Notice that the thesis statement below groups the ideas by causes into two categories (physical versus spiritual values).  The results (consequences) are not a category in this case. They are merely suggested here as a prediction in the final Conclusion of the essay.

The choices of these characters are clearly motivated by opposing values, physical and spiritual, each of which has its consequences.

#1 in the Structure of the Introduction: Hook or attention-grabber

Although this section appears first in the Introduction, you are wise to leave it for last because most writers are not sure of the exact ideas the Introduction will ultimately contain until it is actually written.

To write a hook, use one or more of the following:

  1. Startling statement
  • Surprising image
  • Contradiction of a standard belief or assumption (what is not so)
  • Interesting or obscure fact
  • Revelation (can be personal)
  1. Quotation
  2. Dialogue
  3. Narration
  4. Rhetorical question
  5. Philosophical observation

(For complete examples of hooks, see Basic Essay: Addenda at http://cooperhillstylebook.com/archive/)

Below is the competed Introduction, capped by the hook. Notice that for our hook, we chose a quotation. To have your hook flow logically into the theme statement, you may need to adjust your theme statement as we have done below.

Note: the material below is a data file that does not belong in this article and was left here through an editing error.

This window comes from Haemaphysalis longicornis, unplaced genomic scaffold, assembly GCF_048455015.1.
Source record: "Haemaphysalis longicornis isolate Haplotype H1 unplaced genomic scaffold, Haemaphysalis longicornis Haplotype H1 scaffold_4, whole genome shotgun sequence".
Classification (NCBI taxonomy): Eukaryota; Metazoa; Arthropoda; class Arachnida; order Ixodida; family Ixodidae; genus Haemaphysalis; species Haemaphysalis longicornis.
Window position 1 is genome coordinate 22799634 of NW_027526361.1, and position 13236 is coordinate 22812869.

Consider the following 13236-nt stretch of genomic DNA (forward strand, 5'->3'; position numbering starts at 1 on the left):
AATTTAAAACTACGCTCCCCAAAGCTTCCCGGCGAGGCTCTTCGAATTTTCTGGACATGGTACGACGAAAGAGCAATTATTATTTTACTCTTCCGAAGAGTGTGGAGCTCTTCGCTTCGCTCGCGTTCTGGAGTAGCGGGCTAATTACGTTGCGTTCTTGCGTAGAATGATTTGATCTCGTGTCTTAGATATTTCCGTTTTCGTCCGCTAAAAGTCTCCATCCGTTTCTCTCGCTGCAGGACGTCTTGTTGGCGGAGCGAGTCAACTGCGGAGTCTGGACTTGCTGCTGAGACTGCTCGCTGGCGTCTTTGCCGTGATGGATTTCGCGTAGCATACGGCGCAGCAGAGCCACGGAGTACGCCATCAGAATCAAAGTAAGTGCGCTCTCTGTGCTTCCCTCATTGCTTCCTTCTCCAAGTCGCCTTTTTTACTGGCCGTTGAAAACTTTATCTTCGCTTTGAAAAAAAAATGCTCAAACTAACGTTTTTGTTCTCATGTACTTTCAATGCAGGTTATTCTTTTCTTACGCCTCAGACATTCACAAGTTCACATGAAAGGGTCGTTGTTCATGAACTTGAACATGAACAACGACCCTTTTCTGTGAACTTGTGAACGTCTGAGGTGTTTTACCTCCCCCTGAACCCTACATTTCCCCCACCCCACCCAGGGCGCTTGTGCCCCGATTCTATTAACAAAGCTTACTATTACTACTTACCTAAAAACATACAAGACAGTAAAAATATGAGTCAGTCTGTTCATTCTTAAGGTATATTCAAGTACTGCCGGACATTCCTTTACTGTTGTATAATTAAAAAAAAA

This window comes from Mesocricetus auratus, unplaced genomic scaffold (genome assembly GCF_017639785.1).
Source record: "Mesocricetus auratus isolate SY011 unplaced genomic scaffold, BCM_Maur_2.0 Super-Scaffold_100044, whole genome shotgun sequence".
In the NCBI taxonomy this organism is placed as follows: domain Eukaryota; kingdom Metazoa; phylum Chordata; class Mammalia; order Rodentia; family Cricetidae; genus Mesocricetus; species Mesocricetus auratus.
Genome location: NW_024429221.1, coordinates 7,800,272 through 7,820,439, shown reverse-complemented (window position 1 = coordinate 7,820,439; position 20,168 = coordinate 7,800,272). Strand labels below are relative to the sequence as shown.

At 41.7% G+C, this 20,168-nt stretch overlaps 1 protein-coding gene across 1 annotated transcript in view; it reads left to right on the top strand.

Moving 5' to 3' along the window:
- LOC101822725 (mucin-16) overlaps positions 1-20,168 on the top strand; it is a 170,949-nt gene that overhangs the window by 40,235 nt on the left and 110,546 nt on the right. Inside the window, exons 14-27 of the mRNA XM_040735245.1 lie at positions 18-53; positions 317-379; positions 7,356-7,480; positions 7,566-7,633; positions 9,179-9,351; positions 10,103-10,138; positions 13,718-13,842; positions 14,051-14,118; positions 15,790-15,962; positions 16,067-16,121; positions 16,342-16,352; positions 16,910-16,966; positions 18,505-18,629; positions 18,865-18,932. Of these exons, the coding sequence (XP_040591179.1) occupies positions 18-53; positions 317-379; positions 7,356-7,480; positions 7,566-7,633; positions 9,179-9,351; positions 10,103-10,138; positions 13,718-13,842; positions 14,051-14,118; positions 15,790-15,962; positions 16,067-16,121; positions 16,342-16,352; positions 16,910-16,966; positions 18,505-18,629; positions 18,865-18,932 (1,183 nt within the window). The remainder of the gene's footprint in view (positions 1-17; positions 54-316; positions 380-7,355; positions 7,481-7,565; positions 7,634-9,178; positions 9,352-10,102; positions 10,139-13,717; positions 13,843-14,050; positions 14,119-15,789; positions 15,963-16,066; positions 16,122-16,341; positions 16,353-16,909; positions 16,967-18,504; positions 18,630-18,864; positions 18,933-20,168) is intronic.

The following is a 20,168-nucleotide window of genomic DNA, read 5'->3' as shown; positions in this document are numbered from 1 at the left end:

“I know not what course others may take,” Patrick Henry is said to have exclaimed, “but as for me, give me liberty or give me death!” Two and a half millennia earlier, Aesop’s Wolf would have nodded in approval. In his famous fable, “The Dog and the Wolf,” Aesop explores the value of freedom. Essentially he questions the price of being one’s own master. “Is the risk of death a reasonable price for freedom?” is the question implicit in this fable. And, in a parallel question, “Is a life without freedom worth living?” The characters in the story provide contrasting answers, and their responses reveal their personalities. These characters are the Dog who sells his freedom for food and shelter, and the Wolf who prefers the possibility of starvation to the certainty of slavery. The choices of these characters are clearly motivated by opposing values, physical and spiritual, each of which has its consequences.

The third installment, The Basic Analytical Essay: Part Three, shows you how to write the Body of the essay. See http://cooperhillstylebook.com/archive/

*The Basic Essay is copyrighted © by Rosette Liberman, Ed.D. Dr. Liberman is the co-author of the classic The Cooper Hill Stylebook — a digital writing and revision text that can be ordered through www.cooperhillstylebook.com.